5. She is exactly like me. Sexual abuse from memory at age 5

    Comment by Nanvi Carter Stewart — April 7, 2021 @ 10:42 AM

  6. I have been involved with two women, years apart. They constantly had me on eggshells, and it was dangerous. The personality you fall in love with eventually gets replaced by the ones who are set up as their protectors who see everything as a threat.

    Comment by Luke — April 7, 2021 @ 11:50 AM

  7. If you are going to try and decrease stigma, PLEASE stop calling it split personality or Multiple personality disorder. That is not what it is. If you must , state “formerly known as” but do NOT PERPETUATE inaccurate verbage because it only serves to perpetuate inaccurate associations. I am disappointed in the Amen clinic for this article for this reason. It’s about as accurate as United States of Tara. What needs to be highlighted is that it is a trauma response and that these are alternate states of consciousness. Using old terminology reinforces the idea this is axis II, not axis I, and that people with this condition are dangerous. I understand you want attention grabbing headline. What about, what does a brain with severe childhood abuse and severe dissociation look like? Or something like that? You can do better, Amen Clinic. Do better. Be better.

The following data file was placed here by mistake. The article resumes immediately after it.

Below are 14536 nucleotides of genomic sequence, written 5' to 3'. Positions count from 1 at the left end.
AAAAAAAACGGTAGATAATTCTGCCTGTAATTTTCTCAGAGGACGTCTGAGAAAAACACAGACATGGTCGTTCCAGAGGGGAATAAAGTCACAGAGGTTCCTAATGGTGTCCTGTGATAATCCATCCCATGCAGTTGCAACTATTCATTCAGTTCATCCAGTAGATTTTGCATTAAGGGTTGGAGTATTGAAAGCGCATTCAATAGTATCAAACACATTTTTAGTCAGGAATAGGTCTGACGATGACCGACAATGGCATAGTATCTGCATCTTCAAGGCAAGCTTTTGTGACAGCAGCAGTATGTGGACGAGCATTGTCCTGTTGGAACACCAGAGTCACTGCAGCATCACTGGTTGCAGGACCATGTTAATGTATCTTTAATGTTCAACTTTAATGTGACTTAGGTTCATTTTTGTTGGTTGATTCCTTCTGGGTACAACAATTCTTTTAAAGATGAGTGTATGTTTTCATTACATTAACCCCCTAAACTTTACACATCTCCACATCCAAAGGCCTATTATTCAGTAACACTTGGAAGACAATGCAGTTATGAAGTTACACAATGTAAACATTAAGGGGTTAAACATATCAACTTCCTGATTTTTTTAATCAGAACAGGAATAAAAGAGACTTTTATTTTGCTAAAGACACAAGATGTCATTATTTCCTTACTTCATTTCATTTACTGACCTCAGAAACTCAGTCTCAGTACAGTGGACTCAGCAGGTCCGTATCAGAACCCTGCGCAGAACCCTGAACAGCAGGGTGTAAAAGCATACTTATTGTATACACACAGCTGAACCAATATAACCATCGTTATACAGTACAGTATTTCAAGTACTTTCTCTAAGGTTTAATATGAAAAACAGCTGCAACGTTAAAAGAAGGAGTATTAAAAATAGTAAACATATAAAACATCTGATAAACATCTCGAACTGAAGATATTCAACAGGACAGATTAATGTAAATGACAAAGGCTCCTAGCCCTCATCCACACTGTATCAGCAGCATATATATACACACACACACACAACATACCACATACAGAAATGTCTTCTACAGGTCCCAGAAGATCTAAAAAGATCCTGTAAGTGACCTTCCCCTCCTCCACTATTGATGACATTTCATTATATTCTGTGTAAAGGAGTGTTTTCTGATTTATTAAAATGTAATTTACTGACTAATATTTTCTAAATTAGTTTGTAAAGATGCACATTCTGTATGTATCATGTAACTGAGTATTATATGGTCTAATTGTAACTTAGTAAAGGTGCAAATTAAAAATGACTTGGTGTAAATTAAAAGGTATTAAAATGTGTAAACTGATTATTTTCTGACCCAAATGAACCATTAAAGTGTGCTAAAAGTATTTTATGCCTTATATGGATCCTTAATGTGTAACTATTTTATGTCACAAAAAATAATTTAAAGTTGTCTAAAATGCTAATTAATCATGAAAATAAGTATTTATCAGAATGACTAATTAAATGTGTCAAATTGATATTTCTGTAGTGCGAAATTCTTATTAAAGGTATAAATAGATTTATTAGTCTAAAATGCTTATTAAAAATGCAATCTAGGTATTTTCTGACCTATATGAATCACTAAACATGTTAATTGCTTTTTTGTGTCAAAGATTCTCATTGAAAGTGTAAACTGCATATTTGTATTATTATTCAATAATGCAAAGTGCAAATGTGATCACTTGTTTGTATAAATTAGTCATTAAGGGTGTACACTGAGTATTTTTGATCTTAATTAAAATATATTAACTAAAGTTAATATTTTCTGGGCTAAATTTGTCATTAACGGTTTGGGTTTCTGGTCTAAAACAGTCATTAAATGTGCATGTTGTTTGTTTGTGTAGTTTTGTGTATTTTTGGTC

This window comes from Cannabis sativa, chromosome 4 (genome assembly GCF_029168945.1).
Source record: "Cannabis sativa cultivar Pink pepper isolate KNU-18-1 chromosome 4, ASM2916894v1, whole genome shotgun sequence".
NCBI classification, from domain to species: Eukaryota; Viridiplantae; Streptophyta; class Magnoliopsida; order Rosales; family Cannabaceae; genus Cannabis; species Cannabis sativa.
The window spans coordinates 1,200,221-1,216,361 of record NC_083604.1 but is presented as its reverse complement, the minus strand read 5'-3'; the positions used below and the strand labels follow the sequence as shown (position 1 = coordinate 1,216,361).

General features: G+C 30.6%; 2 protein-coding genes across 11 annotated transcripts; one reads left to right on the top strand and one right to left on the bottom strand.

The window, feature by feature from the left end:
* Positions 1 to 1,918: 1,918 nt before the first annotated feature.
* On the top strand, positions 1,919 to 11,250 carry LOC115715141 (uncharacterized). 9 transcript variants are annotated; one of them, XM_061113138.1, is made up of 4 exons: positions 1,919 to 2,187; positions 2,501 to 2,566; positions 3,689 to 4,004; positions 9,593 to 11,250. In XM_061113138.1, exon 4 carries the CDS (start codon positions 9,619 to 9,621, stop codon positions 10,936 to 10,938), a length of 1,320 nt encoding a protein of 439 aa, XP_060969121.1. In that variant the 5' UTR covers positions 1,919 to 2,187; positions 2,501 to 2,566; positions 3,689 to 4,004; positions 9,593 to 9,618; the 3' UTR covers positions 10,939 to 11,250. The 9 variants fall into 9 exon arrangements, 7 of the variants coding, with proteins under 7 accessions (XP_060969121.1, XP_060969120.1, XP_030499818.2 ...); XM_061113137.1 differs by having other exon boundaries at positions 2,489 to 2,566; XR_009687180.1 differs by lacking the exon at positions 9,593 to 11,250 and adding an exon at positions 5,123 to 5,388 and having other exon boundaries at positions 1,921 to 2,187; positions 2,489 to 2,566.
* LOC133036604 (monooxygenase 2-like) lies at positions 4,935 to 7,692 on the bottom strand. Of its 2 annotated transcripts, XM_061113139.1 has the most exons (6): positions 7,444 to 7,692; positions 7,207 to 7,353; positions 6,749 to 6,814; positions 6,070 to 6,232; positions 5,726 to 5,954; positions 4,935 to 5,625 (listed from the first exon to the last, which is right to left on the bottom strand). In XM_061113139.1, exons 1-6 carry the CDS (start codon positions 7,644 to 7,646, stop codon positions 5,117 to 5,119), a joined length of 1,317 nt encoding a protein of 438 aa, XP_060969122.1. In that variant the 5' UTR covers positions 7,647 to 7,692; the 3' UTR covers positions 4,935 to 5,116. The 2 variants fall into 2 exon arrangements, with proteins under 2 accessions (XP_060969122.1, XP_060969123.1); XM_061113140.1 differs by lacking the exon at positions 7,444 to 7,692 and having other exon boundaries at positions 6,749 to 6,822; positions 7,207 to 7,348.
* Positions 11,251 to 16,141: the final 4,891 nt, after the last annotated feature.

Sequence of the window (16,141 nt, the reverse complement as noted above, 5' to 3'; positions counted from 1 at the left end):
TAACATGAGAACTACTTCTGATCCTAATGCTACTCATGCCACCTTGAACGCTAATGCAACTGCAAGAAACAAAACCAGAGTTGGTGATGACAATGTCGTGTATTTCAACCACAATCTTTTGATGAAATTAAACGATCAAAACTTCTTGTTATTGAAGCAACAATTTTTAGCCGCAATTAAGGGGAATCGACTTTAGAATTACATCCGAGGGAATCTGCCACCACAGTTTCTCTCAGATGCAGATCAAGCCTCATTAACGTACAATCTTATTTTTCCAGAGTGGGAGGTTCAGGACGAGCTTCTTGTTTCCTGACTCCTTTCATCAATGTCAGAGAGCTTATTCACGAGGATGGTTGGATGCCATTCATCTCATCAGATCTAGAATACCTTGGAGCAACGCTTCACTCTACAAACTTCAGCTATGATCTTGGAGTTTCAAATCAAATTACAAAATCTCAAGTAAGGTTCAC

Comment by Ann Alton — April 7, 2021 @ 7:50 PM

  8. Treating Multiples as a neurochemical imbalance due to trauma… Misses the Point.

    Someone with DiD, if they have Alters that are variations on their own Younger Selves is one thing. But with true Multiples, you can’t ‘explain’ their ‘condition’ as a behavioral pattern, or an anomaly. They are distinct and discrete, and are not mere ‘personalities’ as defined as ‘illusions’ or ‘made up’ attempts at getting attention. They are Separate Individuals. And I have had way too much experience with Both kinds of DiD ‘individuals.’ And yes, the trigger to the knowing of the Others Inside, can often come late in life, although the ‘signs’ are obvious to the experienced ‘observer.’

    Comment by Robin — April 7, 2021 @ 9:46 PM